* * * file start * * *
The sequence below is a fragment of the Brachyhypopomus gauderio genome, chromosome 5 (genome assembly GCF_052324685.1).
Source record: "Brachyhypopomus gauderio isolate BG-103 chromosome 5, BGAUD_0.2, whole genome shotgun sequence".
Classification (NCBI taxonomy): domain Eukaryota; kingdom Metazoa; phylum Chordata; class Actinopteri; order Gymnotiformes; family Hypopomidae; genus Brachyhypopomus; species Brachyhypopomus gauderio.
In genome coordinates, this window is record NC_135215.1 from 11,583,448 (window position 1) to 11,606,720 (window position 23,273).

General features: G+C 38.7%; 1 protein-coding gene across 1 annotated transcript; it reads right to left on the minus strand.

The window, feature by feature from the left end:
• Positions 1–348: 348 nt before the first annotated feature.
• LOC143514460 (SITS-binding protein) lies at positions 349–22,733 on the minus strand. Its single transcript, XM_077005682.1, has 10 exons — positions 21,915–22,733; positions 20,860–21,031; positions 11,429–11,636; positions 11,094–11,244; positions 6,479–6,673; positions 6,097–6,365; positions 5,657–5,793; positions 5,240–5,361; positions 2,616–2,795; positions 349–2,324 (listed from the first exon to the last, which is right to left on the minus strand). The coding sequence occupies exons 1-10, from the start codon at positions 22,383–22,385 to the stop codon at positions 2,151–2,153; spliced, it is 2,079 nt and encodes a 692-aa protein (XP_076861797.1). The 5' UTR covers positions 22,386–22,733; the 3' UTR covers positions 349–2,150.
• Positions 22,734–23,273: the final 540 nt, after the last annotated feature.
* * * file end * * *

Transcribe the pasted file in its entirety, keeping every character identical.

The sequence below is a fragment of the Brachyhypopomus gauderio genome, chromosome 5 (genome assembly GCF_052324685.1).
Source record: "Brachyhypopomus gauderio isolate BG-103 chromosome 5, BGAUD_0.2, whole genome shotgun sequence".
Classification (NCBI taxonomy): domain Eukaryota; kingdom Metazoa; phylum Chordata; class Actinopteri; order Gymnotiformes; family Hypopomidae; genus Brachyhypopomus; species Brachyhypopomus gauderio.
In genome coordinates, this window is record NC_135215.1 from 11,583,448 (window position 1) to 11,606,720 (window position 23,273).

General features: G+C 38.7%; 1 protein-coding gene across 1 annotated transcript; it reads right to left on the minus strand.

The window, feature by feature from the left end:
• Positions 1–348: 348 nt before the first annotated feature.
• LOC143514460 (SITS-binding protein) lies at positions 349–22,733 on the minus strand. Its single transcript, XM_077005682.1, has 10 exons — positions 21,915–22,733; positions 20,860–21,031; positions 11,429–11,636; positions 11,094–11,244; positions 6,479–6,673; positions 6,097–6,365; positions 5,657–5,793; positions 5,240–5,361; positions 2,616–2,795; positions 349–2,324 (listed from the first exon to the last, which is right to left on the minus strand). The coding sequence occupies exons 1-10, from the start codon at positions 22,383–22,385 to the stop codon at positions 2,151–2,153; spliced, it is 2,079 nt and encodes a 692-aa protein (XP_076861797.1). The 5' UTR covers positions 22,386–22,733; the 3' UTR covers positions 349–2,150.
• Positions 22,734–23,273: the final 540 nt, after the last annotated feature.